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Program instantiation (was: Re: Translucent storage: design, pros, and c

From: Marcus Brinkmann
Subject: Program instantiation (was: Re: Translucent storage: design, pros, and cons
Date: Fri, 12 Jan 2007 20:23:22 +0100
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At Fri, 12 Jan 2007 19:58:34 +0100,
Tom Bachmann <address@hidden> wrote:
> >> As I understand it, the constructor serves as a trusted "mediator", that
> >> allows to check the confinedness without constructing the process (in
> >> non-translucent designs), that is, to run a program that is untrusted
> >> without risking leakage, and without inspecting it.
> > 
> > In EROS/Coyotos, this is true. Actually, it is a certifier, not a
> > mediator (the constructor does not remain in the loop after creation).
> > 
> > However: you ignored the other thing I said. Simply having a common
> > place to encapsulate these algorithms is a sufficient reason to have a
> > constructor.
> Yes. I completely agree to this (although, then, the constructor is not
> a directly relevant part of the design anymore wrt it's security
> properties, but merely a outcome of applying the "principle of
> separation" [I can't remember if it has been given a special name]).

I think that this arguments ignores the usefulness of having intimate
knowledge about the bundle in the constructor and the algorithm, and
even the algorithms used internally in the program for completing the

For example, if you want to replace the interpreter of a script with a
different version, you need to know which parts in the bundle of the
constructor belong to the interpreter and which belong to the script.
Another example: To link the program with different libraries than the
one included in the bundle, you need intimate knowledge about the
binary format and linking algorithms used.

This is an example were "transparent access" to the storage not just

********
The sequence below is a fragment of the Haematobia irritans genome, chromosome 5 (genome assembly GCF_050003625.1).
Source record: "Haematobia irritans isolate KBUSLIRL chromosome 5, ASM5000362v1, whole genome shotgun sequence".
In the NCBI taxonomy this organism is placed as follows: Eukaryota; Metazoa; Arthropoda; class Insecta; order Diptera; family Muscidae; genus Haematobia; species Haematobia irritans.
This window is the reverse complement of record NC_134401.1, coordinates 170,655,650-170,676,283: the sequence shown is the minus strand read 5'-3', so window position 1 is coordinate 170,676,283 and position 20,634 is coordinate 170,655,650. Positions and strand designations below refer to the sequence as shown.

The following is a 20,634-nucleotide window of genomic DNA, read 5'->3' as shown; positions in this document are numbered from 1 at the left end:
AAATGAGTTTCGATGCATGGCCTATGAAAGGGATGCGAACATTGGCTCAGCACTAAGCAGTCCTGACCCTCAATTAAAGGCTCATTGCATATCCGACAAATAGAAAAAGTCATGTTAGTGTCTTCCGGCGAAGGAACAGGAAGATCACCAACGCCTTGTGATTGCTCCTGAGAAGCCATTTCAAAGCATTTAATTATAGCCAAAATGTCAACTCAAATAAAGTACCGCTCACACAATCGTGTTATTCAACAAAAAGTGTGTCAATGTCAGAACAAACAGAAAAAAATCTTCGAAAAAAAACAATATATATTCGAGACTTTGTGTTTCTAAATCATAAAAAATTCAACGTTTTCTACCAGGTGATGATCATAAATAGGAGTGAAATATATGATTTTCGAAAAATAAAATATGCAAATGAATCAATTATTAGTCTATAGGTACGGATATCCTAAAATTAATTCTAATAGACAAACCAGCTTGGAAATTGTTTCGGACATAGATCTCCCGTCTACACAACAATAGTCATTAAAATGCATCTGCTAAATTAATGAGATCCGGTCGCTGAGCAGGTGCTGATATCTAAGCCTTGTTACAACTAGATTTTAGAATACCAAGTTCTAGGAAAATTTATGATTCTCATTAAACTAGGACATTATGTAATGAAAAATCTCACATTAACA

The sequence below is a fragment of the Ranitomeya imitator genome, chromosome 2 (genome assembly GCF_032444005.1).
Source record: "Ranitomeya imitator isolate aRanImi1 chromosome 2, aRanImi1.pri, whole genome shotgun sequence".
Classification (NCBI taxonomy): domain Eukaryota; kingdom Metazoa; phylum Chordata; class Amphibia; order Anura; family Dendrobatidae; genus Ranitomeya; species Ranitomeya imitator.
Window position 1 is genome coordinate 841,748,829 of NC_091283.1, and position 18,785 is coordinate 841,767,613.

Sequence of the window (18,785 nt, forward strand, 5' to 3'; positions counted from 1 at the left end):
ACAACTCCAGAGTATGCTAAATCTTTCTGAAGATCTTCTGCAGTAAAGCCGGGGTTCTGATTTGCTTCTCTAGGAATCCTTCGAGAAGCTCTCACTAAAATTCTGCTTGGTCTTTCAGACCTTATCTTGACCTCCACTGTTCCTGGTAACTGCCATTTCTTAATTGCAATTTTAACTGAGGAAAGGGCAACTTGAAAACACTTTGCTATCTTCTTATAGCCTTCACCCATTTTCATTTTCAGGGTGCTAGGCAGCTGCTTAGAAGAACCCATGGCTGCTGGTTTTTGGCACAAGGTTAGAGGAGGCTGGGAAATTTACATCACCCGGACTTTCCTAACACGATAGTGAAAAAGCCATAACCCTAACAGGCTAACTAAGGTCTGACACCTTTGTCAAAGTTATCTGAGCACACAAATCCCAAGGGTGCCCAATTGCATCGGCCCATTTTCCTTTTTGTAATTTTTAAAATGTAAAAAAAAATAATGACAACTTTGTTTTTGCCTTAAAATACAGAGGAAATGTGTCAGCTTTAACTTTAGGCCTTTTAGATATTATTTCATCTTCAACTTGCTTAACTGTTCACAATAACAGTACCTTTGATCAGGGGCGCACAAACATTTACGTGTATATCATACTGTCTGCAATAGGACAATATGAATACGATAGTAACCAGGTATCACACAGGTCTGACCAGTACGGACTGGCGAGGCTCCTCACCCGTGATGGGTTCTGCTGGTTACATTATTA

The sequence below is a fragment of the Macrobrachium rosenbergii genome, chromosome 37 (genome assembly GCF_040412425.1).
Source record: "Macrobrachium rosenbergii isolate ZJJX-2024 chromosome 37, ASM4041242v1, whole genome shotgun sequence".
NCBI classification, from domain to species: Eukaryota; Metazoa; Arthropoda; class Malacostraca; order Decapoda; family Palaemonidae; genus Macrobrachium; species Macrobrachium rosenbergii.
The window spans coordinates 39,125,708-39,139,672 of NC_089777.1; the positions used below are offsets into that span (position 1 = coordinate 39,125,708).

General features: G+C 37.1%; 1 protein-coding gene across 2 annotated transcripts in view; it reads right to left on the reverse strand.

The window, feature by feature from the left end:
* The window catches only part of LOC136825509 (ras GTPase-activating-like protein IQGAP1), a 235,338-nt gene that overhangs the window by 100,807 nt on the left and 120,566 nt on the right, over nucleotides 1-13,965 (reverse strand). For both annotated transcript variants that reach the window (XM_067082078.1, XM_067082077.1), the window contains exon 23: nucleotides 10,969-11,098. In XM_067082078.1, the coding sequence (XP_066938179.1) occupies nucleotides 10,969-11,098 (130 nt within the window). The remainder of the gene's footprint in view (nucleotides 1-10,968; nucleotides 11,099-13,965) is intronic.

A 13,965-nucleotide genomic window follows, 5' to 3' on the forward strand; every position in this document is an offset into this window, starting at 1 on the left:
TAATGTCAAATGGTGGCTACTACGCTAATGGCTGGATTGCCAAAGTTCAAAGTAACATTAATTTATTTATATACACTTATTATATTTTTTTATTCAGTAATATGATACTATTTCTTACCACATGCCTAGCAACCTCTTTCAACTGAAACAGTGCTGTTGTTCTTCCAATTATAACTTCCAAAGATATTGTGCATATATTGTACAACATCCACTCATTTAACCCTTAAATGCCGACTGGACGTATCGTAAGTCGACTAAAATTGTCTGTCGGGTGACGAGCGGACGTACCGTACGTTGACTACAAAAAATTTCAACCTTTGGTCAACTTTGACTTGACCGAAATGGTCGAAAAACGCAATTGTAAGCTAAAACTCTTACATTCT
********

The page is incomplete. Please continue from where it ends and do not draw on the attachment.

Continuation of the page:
means inspectability, but intimate knowledge about its structure.  If
you want to leverage the flexibility illustrated by the above
examples.  the algorithms to make use of this must be standardized and
exist outside of the bundle itself.

If that is a goal, then it seems not to make much sense to have the
algorithms twice, once in the bundle and once outside.  But after
removing the algorithms, the constructor is reduced to a bundle of
capabilities, which we normally call a directory.  (As for
confinement, I essentially agree with Tom).

The question of how the directory layout should be, and how these
directories are managed, is directly related to the question of how
software packages are maintained in the system and is a complicated
issue that deserves more attention than I can give it in this short
note.  But my tentative conviction is that instead of constructors, we
should have per-package directory structures on the one hand and
flexible instantiation algorithms in a library on the other hand.

I had this discussion with Jonathan several times, and the
philosophical difference is that I see the developer of a program only
in an advisory role towards the user.  Ultimatively, it should be
within the user's ability to override the developer's decisions, in
particular in a free software operating system.  What I describe above
are not sufficient requirements to achieve this, but necessary ones.


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